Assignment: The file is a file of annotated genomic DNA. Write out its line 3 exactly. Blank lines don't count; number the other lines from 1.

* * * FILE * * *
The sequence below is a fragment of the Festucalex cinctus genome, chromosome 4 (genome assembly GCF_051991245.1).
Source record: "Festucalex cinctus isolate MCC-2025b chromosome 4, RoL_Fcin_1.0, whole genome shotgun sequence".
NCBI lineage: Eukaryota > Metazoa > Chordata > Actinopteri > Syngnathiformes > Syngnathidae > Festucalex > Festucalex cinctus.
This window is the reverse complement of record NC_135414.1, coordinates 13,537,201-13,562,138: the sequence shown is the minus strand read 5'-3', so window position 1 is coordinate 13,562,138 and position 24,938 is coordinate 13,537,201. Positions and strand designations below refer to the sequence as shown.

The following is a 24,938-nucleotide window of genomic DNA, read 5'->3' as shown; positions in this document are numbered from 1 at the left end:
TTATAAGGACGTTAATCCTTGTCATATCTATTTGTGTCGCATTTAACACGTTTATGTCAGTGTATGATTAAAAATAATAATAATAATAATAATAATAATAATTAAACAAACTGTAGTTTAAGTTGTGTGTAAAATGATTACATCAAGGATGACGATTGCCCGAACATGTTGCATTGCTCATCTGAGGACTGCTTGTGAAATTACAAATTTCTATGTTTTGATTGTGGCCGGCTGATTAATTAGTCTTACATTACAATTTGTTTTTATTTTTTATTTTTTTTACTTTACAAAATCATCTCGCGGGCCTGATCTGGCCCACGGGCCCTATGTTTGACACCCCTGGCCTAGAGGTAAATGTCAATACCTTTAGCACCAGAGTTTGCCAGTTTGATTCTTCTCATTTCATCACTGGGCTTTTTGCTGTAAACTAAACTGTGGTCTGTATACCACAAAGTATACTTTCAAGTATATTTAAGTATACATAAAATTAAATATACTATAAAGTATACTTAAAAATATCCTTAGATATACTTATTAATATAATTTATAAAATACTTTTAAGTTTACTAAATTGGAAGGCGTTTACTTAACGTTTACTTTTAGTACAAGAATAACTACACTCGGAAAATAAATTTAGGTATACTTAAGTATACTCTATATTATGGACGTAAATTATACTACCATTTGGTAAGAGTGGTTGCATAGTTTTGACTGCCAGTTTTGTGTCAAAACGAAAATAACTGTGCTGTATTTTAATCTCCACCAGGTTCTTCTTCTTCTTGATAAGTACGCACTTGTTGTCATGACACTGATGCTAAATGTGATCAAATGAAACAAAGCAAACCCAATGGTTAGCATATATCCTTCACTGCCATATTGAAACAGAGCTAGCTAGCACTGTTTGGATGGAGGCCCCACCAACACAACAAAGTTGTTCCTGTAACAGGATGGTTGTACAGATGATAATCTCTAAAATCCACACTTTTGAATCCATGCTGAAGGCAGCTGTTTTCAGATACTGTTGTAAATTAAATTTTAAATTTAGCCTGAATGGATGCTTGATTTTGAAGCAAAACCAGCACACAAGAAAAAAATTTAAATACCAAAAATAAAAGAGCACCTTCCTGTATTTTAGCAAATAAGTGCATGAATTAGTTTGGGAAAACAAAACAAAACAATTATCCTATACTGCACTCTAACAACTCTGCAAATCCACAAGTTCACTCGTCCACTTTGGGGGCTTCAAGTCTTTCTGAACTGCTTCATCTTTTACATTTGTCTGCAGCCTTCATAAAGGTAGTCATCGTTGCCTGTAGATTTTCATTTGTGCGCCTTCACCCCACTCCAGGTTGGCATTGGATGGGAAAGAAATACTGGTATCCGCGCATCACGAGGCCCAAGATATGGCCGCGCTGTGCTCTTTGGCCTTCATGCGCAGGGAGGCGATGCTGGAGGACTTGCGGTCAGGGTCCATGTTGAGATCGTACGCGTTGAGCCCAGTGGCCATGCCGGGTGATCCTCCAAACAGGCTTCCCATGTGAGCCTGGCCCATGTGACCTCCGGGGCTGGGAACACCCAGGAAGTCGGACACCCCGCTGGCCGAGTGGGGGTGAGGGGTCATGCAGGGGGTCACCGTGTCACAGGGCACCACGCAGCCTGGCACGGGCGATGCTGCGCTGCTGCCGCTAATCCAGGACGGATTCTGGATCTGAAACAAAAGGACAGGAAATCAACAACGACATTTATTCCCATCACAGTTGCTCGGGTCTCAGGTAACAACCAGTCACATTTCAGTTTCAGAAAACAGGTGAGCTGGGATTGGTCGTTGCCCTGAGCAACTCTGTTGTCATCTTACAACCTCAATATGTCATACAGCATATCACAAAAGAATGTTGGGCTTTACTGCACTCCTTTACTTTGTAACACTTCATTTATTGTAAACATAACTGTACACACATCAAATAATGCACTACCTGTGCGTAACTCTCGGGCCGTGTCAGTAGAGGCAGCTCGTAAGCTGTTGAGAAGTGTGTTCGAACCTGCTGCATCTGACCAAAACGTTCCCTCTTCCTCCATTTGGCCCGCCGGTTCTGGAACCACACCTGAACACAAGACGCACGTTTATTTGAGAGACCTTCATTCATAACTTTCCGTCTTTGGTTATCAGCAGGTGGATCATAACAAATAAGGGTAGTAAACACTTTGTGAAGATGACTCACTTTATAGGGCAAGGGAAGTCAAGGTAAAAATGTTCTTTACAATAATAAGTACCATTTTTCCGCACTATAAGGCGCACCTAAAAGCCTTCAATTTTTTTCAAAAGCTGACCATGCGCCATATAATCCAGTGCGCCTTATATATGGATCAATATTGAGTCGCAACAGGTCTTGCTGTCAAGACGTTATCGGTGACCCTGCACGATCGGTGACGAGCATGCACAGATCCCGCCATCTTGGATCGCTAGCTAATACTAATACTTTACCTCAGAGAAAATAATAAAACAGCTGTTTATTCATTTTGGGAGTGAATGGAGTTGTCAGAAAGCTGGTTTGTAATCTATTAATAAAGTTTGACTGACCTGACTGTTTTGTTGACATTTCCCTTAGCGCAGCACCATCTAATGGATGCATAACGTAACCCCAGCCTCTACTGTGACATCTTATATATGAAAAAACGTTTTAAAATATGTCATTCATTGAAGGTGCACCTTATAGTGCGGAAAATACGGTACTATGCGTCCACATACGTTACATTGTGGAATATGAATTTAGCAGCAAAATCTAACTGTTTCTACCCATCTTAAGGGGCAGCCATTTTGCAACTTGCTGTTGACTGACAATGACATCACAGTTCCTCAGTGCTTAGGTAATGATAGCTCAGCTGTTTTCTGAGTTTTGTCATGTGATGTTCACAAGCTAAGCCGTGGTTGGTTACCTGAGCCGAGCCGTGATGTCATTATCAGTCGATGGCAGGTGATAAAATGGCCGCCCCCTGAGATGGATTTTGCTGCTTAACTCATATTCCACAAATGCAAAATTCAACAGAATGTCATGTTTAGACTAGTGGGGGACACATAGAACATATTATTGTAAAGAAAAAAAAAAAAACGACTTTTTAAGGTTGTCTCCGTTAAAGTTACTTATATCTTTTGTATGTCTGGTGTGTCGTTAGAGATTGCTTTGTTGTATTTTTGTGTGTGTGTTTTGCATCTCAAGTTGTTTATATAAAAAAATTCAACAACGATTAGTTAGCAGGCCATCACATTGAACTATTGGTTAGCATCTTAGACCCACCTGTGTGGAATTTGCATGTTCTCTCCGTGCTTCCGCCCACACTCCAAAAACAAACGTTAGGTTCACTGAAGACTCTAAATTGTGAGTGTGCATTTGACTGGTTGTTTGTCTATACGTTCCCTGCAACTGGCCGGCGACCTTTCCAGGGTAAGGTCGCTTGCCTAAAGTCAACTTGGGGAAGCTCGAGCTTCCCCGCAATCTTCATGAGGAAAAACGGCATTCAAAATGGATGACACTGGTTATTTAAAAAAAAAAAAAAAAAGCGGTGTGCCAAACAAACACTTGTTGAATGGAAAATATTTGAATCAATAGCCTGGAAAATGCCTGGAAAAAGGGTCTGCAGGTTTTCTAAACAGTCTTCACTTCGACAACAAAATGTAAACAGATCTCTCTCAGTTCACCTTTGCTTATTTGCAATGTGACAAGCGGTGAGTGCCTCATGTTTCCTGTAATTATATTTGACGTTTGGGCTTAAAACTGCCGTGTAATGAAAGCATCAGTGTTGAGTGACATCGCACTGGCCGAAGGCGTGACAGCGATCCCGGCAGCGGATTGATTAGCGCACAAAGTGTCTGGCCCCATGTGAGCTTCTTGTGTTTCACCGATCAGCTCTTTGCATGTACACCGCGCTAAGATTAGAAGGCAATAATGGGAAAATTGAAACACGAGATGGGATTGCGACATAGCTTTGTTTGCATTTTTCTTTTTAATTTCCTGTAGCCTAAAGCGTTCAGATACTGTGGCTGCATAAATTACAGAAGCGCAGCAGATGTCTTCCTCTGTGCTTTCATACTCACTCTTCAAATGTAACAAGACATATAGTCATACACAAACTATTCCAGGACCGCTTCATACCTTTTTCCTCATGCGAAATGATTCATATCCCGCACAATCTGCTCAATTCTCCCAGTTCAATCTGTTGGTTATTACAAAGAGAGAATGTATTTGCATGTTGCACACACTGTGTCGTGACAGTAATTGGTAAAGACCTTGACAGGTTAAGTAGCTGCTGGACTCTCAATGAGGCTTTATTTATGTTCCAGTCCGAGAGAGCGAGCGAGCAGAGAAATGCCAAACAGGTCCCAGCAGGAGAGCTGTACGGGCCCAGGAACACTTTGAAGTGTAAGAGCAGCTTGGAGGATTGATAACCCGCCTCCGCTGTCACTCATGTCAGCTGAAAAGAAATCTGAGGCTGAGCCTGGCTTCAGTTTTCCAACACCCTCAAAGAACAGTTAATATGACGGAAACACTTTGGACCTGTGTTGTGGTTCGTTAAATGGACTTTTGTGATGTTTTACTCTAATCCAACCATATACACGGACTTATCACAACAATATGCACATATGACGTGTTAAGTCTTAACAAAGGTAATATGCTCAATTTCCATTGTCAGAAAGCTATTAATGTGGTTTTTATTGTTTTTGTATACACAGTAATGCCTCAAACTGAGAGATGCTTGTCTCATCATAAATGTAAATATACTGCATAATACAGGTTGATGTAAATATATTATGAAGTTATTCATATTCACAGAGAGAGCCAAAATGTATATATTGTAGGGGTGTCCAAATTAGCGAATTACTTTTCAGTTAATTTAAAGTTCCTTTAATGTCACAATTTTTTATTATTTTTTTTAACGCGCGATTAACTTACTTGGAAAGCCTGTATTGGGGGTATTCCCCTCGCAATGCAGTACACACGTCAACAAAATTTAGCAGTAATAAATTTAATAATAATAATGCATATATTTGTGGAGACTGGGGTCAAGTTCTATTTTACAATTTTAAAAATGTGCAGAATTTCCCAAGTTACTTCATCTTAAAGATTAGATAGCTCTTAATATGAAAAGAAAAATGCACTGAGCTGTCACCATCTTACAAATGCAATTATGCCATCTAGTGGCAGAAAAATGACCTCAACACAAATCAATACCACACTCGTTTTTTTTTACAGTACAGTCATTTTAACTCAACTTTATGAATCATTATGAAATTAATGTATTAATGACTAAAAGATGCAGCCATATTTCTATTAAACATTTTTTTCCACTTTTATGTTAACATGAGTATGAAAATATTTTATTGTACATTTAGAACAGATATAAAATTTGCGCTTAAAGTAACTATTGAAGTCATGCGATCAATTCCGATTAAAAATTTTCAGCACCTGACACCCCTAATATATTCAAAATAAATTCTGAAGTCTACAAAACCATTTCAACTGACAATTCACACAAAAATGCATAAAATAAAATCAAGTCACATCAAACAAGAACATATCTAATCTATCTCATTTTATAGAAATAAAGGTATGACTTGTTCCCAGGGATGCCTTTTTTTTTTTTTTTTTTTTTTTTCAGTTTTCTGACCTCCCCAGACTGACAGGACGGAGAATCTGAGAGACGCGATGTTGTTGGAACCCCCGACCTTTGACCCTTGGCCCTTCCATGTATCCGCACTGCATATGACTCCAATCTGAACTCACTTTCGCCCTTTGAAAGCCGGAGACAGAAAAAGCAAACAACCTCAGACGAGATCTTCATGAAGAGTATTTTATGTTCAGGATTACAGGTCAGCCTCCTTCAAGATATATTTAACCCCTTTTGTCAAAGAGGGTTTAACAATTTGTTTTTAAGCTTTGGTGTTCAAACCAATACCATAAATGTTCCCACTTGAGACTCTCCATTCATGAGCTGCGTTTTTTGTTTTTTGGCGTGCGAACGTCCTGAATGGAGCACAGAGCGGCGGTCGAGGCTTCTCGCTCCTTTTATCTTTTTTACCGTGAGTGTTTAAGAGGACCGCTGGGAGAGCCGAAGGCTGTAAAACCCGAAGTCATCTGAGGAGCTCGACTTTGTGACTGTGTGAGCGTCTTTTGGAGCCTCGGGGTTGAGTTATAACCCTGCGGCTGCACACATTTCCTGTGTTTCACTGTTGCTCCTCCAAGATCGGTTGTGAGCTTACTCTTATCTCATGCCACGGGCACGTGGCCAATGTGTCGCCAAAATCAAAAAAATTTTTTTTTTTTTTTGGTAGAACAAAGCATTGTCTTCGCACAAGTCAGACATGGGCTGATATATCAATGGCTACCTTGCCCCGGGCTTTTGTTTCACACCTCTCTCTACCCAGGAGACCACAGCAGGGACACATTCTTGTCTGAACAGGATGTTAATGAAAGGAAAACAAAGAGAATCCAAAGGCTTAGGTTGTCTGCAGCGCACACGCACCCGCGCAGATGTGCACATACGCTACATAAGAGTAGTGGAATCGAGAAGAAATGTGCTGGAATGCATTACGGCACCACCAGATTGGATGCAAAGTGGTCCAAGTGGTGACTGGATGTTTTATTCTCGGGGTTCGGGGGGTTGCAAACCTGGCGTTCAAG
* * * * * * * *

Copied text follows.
NCBI lineage: Eukaryota > Metazoa > Chordata > Actinopteri > Syngnathiformes > Syngnathidae > Festucalex > Festucalex cinctus.